Bond handling criticized
$800 million program mishandled, report says
An $800 million bond program to upgrade Broward County schools has faced delays and cost increases that haven’t been properly explained to the public, according to a new school district commissioned report.
Florida TaxWatch, a nonprofit group charged with monitoring the progress of the bond program, wrote that reports of cost overruns and delayed projects is “of great concern.” But despite repeated recommendations, “the district fails to identify those projects likely to be delayed and those projects that are likely to require additional funding.”
The district’ s Bond Oversight Committee reviewed the recommendations Monday night.
County voters approved the bond in November 2014, but construction has yet to start on many projects that were supposed to be under construction by the summer of 2015. The program was approved to fix decaying facilities and update technology at most county schools. District officials say that despite initial delays, they are on schedule to complete all work by their original goal of 2021.
They expect costs to increase by about 25 percent, but haven’t provided detailed costs or timelines for individual schools, the Tax Watch report says.
“The public has every right to know which school projects are delayed and the reasons for the delay, aswell as which school projects are over-budget,” the report says. “The public’s right to know is not well-served by these omissions.”
Members of the Bond Oversight Committee questioned whether all work would get done, since officials are predicting a 25 percent increase in costs.
“Where are you going to find this money?” asked committee member Bruce Bernard, a manager for a construction company. “When we get to year five, therewill be nothing left.”
Omar Shim, who oversees the capital budget, said the district plans to fund all
projects, even if it requires additional dollars. The district’s original five-year bond plan budget is actually $1 billion — $800 million fromthebondand$200million from other sources. Shim said $300 million has not been allocated to any specific project, and can be used to offset project costs.
“If we need to put more money into the program to deliver it, that’s our commitment,” Shim said.
District officials attributed the cost increases to greater than expected inflation in the construction industry and changes to the scope of work. They said they found some projects needed morework than first expected.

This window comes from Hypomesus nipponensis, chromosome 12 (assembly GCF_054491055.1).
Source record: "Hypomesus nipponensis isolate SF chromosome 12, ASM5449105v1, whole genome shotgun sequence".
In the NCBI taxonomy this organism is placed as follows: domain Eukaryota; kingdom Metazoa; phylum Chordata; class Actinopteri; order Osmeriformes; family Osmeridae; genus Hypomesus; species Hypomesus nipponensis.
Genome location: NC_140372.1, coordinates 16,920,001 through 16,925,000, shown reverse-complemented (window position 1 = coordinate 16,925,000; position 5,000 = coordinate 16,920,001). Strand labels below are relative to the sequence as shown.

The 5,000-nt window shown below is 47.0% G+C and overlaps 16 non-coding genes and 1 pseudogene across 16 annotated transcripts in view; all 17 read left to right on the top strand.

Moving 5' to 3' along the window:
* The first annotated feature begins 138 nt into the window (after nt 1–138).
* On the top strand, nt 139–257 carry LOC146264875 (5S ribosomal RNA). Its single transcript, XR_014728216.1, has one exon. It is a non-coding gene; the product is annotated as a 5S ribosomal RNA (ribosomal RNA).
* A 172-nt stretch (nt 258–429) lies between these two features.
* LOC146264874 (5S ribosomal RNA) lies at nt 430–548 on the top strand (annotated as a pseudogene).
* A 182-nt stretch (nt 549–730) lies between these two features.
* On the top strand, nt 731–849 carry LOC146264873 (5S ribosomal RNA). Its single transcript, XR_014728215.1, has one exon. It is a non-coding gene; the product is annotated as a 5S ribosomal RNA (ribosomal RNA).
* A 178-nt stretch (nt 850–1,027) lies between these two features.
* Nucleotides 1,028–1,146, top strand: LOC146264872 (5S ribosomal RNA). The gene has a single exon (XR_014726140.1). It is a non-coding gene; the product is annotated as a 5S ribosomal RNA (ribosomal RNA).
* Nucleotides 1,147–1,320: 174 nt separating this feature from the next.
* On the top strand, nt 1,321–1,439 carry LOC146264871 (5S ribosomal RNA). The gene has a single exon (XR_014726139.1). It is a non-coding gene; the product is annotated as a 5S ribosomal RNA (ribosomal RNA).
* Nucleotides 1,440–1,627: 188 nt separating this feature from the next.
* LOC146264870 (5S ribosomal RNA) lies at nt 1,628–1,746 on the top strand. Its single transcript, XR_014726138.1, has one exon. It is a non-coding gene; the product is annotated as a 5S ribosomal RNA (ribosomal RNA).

The report and committee members criticized the district for theway it reports progress to the public. Adistrict quarterly report lists 18
security projects designed to restrict the public’s access to the front office as being complete. But the projects were actually finished before the bondwas approved, the report says.
District consultantRobert Corbin of Heery International said the 18 projects were in the original bond plans, but the district later determined that they’d already been completed and weren’t needed. They are freeing up $2.9 million for other projects, he said.
Some committee members were annoyed by a district report that said 62 percent of bond work has started, which is up from 49 percent a few months ago. Most of those projects are still in the early stages, and little construction work has started.
“I don’t care how many projects have started. Iwant to know how many are on schedule,” Bernard said.
District officials said they would includemoredetailed information about each project in future reports.
TaxWatch praised the district for its progress in upgrading technology at schools. The report said 91 percent of planned computer purchases are complete or in process. And 87 percent of schools now comply with the district’s original goal of having a ratio of one computer for every 3.5 students.
“Where are you going to find this money? When we get to year five, there will be nothing left.” Bruce Bernard, Bond Oversight Committee member